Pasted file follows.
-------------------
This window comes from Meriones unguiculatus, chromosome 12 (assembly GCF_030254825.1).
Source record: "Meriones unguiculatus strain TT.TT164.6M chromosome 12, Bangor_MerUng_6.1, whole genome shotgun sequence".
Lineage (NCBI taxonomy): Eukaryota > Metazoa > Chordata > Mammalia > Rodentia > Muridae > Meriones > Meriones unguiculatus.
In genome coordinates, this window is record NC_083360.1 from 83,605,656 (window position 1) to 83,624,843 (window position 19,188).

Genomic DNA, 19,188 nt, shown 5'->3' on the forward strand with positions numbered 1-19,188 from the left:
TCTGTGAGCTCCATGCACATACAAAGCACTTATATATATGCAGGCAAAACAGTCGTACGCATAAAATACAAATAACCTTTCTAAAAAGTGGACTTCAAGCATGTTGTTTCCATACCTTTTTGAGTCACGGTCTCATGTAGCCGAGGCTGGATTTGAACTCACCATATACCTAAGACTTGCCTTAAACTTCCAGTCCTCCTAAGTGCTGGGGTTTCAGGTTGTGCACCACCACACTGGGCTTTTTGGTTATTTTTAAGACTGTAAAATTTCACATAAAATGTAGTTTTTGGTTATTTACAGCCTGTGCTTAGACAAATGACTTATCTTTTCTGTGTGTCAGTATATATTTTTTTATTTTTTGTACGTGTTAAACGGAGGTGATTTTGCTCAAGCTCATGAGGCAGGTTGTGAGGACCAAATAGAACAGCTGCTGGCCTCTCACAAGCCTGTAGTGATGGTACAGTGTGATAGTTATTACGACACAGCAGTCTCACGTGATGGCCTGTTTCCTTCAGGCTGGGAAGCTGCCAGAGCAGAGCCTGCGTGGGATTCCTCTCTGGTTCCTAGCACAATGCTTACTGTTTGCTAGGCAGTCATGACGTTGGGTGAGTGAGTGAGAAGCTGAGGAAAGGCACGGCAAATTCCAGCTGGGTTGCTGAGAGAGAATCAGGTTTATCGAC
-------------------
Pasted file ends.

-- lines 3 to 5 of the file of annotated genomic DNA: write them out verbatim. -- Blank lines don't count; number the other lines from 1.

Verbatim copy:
Lineage (NCBI taxonomy): Eukaryota > Metazoa > Chordata > Mammalia > Rodentia > Muridae > Meriones > Meriones unguiculatus.
In genome coordinates, this window is record NC_083360.1 from 83,605,656 (window position 1) to 83,624,843 (window position 19,188).

Genomic DNA, 19,188 nt, shown 5'->3' on the forward strand with positions numbered 1-19,188 from the left: